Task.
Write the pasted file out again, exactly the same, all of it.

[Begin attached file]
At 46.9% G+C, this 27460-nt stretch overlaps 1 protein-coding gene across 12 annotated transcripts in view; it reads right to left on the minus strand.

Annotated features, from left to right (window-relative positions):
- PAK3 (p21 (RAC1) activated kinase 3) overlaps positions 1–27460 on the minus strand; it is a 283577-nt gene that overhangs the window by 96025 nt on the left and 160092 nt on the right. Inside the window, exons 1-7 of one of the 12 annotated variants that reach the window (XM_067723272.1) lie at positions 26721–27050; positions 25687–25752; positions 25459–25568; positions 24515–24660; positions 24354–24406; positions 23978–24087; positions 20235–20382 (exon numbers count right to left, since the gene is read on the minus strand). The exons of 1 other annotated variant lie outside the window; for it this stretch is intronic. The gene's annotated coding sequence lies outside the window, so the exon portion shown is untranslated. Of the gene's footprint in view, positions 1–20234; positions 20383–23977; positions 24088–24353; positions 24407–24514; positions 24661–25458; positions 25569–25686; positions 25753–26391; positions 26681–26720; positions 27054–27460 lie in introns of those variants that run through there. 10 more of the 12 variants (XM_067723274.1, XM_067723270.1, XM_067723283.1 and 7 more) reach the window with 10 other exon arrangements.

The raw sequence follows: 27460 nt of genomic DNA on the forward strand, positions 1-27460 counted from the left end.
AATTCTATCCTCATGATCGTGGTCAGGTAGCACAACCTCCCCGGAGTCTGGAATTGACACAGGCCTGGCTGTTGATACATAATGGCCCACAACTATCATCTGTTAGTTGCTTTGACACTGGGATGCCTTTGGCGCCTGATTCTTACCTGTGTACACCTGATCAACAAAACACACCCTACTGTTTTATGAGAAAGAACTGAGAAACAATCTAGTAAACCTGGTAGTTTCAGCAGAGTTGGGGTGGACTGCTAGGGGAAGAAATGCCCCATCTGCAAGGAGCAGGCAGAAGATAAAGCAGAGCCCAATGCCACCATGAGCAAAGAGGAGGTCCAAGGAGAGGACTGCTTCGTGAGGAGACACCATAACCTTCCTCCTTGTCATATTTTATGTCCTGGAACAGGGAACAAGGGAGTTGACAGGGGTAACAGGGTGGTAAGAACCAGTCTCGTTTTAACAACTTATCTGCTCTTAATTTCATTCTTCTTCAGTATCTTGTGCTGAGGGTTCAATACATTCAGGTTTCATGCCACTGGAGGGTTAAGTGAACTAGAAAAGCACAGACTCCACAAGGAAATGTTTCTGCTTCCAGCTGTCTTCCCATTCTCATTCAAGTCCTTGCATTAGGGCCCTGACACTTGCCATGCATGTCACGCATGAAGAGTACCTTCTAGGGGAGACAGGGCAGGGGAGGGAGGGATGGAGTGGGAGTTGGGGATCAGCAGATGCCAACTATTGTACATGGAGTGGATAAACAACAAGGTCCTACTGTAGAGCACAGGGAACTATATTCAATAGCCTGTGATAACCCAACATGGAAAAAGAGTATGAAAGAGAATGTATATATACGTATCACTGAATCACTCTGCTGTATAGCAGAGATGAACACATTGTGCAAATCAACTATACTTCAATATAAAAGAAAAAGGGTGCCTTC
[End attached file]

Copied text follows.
At 46.9% G+C, this 27460-nt stretch overlaps 1 protein-coding gene across 12 annotated transcripts in view; it reads right to left on the minus strand.

Annotated features, from left to right (window-relative positions):
- PAK3 (p21 (RAC1) activated kinase 3) overlaps positions 1–27460 on the minus strand; it is a 283577-nt gene that overhangs the window by 96025 nt on the left and 160092 nt on the right. Inside the window, exons 1-7 of one of the 12 annotated variants that reach the window (XM_067723272.1) lie at positions 26721–27050; positions 25687–25752; positions 25459–25568; positions 24515–24660; positions 24354–24406; positions 23978–24087; positions 20235–20382 (exon numbers count right to left, since the gene is read on the minus strand). The exons of 1 other annotated variant lie outside the window; for it this stretch is intronic. The gene's annotated coding sequence lies outside the window, so the exon portion shown is untranslated. Of the gene's footprint in view, positions 1–20234; positions 20383–23977; positions 24088–24353; positions 24407–24514; positions 24661–25458; positions 25569–25686; positions 25753–26391; positions 26681–26720; positions 27054–27460 lie in introns of those variants that run through there. 10 more of the 12 variants (XM_067723274.1, XM_067723270.1, XM_067723283.1 and 7 more) reach the window with 10 other exon arrangements.

The raw sequence follows: 27460 nt of genomic DNA on the forward strand, positions 1-27460 counted from the left end.
AATTCTATCCTCATGATCGTGGTCAGGTAGCACAACCTCCCCGGAGTCTGGAATTGACACAGGCCTGGCTGTTGATACATAATGGCCCACAACTATCATCTGTTAGTTGCTTTGACACTGGGATGCCTTTGGCGCCTGATTCTTACCTGTGTACACCTGATCAACAAAACACACCCTACTGTTTTATGAGAAAGAACTGAGAAACAATCTAGTAAACCTGGTAGTTTCAGCAGAGTTGGGGTGGACTGCTAGGGGAAGAAATGCCCCATCTGCAAGGAGCAGGCAGAAGATAAAGCAGAGCCCAATGCCACCATGAGCAAAGAGGAGGTCCAAGGAGAGGACTGCTTCGTGAGGAGACACCATAACCTTCCTCCTTGTCATATTTTATGTCCTGGAACAGGGAACAAGGGAGTTGACAGGGGTAACAGGGTGGTAAGAACCAGTCTCGTTTTAACAACTTATCTGCTCTTAATTTCATTCTTCTTCAGTATCTTGTGCTGAGGGTTCAATACATTCAGGTTTCATGCCACTGGAGGGTTAAGTGAACTAGAAAAGCACAGACTCCACAAGGAAATGTTTCTGCTTCCAGCTGTCTTCCCATTCTCATTCAAGTCCTTGCATTAGGGCCCTGACACTTGCCATGCATGTCACGCATGAAGAGTACCTTCTAGGGGAGACAGGGCAGGGGAGGGAGGGATGGAGTGGGAGTTGGGGATCAGCAGATGCCAACTATTGTACATGGAGTGGATAAACAACAAGGTCCTACTGTAGAGCACAGGGAACTATATTCAATAGCCTGTGATAACCCAACATGGAAAAAGAGTATGAAAGAGAATGTATATATACGTATCACTGAATCACTCTGCTGTATAGCAGAGATGAACACATTGTGCAAATCAACTATACTTCAATATAAAAGAAAAAGGGTGCCTTC